Ceramists, landscape architects play in clay
Initially, the project began as a simple replacement of two tired-looking planters flanking the entrance to the School of Art at ASU.
It has since expanded into a collaboration between ceramic students of Susan Beiner, associate professor, and landscape architecture students of Joe Ewan, associate professor, in an undertaking that few, if any, university students experience.
Here’s the story of how two planters turned into many and could launch the transformation of Neeb Plaza from ho-hum to stunning.
When Beiner was first approached about having students in her ceramics class create two pots for the School of Art main building’s entry she embraced the idea. And then she quickly expanded it to more pots: large, beautiful planters that would eventually require more than 2 tons of clay to mold.
Beiner and Adriene Jenik, director of the School of Art, tapped Ewan to include landscape architecture students from The Design School, a fellow unit within the Herberger Institute for Design and the Arts, whose doors also open onto Neeb Plaza on the ASU Tempe campus’ western border. Jenik and Ewan, who is assistant director of architecture and landscape architecture at The Design School, were able to move the collaboration beyond a great idea to reality by scheduling Beiner’s and Ewan’s classes concurrently for the fall semester.
“We got it to happen,’’ Ewan said.
By the end of September, eight teams of student artists and designers had each created three proposed ceramic pot designs from which a panel of judges selected the best to be made from each team.
The collaboration between artist and designer was unprecedented, Beiner and Ewan said. Ceramic students learned what plants work best in the Neeb Plaza environment and the desert heat, drainage requirements and other specifics such as ideal container shape in terms of depth and soil volume requirements. Aesthetically, they could align each pot’s color palette to the plant that would reside in it.
“The people who design the planters don’t have conversations with the people who fill the planters,’’ Ewan said. And vice versa. “This was a rare opportunity to maximize the design.”
The project has become an even rarer opportunity for ceramic students to work in grand scales usually experienced only by commercial artists.
Most advanced ceramic students are creating work that fits on shelves or tabletops, Beiner explained.
"I like to provide new experiences with techniques and materials combined with ideas, which keep me and students interested," Beiner said. “My guess is no other university program is doing something like this. It’s brand new and it’s very exciting.’’
The nine to 15 pots that Beiner and Ewan hope to eventually install range from two to almost four feet in height. A five-foot long curved, clay slab planter has been designed to descend gradationally from 27 to six inches in height. Its walls are two inches thick and it’s being made in three sections.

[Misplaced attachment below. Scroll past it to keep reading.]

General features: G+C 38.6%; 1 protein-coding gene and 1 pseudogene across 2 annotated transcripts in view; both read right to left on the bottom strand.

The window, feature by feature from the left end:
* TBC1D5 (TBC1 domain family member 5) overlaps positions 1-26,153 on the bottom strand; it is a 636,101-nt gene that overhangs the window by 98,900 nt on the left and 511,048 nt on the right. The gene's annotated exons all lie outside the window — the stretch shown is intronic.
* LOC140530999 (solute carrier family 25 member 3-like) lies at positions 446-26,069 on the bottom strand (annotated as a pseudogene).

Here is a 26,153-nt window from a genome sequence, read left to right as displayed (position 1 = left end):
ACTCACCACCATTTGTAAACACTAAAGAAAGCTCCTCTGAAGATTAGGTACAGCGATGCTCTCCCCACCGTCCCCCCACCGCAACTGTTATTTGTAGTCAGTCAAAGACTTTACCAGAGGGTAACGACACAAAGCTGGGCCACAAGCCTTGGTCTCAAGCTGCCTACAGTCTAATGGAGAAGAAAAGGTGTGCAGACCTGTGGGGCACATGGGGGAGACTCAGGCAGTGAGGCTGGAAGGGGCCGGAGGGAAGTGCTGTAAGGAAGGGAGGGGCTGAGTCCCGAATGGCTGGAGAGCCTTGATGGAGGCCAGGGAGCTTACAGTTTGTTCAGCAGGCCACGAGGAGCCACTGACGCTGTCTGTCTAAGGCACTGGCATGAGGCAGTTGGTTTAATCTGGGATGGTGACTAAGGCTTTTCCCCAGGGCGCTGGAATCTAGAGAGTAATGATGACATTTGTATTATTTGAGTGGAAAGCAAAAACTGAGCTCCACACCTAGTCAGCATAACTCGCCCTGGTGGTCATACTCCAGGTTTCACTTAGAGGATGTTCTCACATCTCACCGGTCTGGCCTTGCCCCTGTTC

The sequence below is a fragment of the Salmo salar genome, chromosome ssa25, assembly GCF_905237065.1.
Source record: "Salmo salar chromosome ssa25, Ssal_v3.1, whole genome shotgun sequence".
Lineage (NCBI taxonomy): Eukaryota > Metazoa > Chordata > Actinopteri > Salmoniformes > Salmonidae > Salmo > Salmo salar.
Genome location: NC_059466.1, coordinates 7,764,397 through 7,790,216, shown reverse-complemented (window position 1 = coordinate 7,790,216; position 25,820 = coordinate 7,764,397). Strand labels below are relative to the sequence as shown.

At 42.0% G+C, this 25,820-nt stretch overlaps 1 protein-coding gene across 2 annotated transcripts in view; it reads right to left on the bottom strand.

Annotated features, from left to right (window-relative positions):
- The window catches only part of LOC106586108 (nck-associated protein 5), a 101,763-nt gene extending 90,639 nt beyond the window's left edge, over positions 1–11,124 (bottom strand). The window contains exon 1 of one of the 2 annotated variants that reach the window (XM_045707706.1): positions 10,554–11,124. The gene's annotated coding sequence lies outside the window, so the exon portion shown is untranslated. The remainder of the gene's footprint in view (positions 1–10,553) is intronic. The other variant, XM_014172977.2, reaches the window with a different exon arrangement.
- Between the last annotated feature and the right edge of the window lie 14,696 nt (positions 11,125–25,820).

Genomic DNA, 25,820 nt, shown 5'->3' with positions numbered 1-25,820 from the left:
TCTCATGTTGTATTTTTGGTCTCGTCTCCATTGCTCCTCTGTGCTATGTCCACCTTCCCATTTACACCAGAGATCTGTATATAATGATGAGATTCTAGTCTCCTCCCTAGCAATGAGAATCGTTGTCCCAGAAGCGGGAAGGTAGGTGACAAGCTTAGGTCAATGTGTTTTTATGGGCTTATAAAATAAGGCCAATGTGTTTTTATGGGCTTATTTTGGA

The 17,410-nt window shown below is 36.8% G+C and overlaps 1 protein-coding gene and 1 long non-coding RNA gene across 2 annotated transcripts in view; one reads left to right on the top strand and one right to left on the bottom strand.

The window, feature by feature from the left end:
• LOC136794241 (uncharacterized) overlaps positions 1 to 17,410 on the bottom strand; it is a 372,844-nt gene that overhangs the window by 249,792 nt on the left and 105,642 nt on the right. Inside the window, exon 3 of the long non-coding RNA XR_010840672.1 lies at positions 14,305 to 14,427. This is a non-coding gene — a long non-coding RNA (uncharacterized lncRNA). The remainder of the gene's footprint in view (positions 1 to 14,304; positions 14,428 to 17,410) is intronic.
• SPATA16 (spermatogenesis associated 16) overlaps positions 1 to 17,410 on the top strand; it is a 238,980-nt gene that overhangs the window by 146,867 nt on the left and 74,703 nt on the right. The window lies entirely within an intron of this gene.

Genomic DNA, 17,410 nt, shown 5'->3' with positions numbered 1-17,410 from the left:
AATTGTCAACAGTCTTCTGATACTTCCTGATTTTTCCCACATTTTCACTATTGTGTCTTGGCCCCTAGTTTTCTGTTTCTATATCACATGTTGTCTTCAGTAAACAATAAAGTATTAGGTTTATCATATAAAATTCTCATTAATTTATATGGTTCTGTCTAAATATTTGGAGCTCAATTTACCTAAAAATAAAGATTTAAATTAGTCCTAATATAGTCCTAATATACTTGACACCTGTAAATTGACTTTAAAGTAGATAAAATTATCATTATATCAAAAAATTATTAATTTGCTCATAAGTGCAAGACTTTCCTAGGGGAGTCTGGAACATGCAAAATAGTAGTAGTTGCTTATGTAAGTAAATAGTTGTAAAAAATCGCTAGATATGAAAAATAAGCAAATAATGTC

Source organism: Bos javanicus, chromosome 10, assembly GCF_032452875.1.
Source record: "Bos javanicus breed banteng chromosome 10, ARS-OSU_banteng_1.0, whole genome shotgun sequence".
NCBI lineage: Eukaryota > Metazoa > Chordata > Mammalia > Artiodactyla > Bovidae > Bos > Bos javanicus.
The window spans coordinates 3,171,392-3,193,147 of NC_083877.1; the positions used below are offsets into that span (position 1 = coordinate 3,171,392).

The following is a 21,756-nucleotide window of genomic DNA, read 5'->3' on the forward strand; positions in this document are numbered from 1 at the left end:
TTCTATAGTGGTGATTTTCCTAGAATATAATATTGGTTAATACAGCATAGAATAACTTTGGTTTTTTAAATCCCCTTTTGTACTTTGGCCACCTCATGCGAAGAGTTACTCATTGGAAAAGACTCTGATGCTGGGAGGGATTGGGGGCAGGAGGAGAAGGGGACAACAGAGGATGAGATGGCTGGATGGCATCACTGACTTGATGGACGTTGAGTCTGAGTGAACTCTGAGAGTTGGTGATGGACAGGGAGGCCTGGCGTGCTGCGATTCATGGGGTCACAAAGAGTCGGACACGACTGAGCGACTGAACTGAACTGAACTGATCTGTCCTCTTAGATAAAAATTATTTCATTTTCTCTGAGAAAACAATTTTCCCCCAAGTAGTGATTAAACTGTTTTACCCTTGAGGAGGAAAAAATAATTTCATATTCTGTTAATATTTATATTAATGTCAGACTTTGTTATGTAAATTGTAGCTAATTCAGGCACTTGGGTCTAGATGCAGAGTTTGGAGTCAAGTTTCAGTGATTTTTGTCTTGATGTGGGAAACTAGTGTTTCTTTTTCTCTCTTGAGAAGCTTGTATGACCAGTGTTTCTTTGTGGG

“It’s a grand, grand scale,’’ Beiner said. “The ceramic students – most students – never work in that big of a scale. It’s a good skill to have and it’s a learning process."
More than 2 tons of clay so far have been used. Student designers and artists have painstakingly pressed large slabs of clay into molds that Rico Piper, ASU School of Art craftsman, helped fabricate from Beiner’s drawings. Materials for the project have been provided through external support funds donated to the ASU School of Art by David and Joan Lincoln.
Although the initial phase of this grand project was physically demanding, the next phase requires patience and nerve. By January, Beiner expects to have six of the pots bisque-fired. It’s one of the most precarious stages of the process.
If not done correctly, the pots could blow up, she said. And even if it is done carefully – edging the kiln heat up ever so slightly so that the pots fire at a nice 1835 degrees Fahrenheit for about three days – they could still break.
“In ceramics, you don’t get out what you put in,’’ Beiner said. She’s hoping that in the end there will be 15 ceramic pots to install.
Once the pots are fired, the process moves to glazing, which, given their size, presents more nail-biting moments. Here, Beiner plans several glaze tests on tiles and on miniature versions of each pot to refine this process as much as possible before the final firings.
Besides the custom-designed ceramic pots, students are also creating planters from 40-inch wide vitrified clay sewer pipes manufactured by Mission Clay Products in Phoenix.
It’s not the first time that the California-based manufacturing company has worked with ASU art students, but it is its biggest undertaking so far, said Bryan Vansell, general manager for the family-owned company.
Mission Clay has provided the 1.2 tons of pipes, the forklifts to move them and the kilns to fire them. They’ve also provided space for students to work on designing these sewer pipes-turned-planters. Beiner will have to find the truck to move these massive planters from the West Buckeye Road location to the Tempe campus.
“We have all the big stuff, they just need to bring their own fine-tuned aesthetic,’’ Vansell said. He appreciates the collaboration his company has with the ASU student designers and artists.
“It opens up our employees’ eyes to the potential and it helps them see how others see them differently than just sewer pipes,’’ he said.
And like the X-square project installed on Neeb Plaza, these well-designed pieces of art also illustrate what happens when students within Herberger Institute’s six design and arts schools collaborate.
“I think it’s going to be stunning,’’ Beiner said.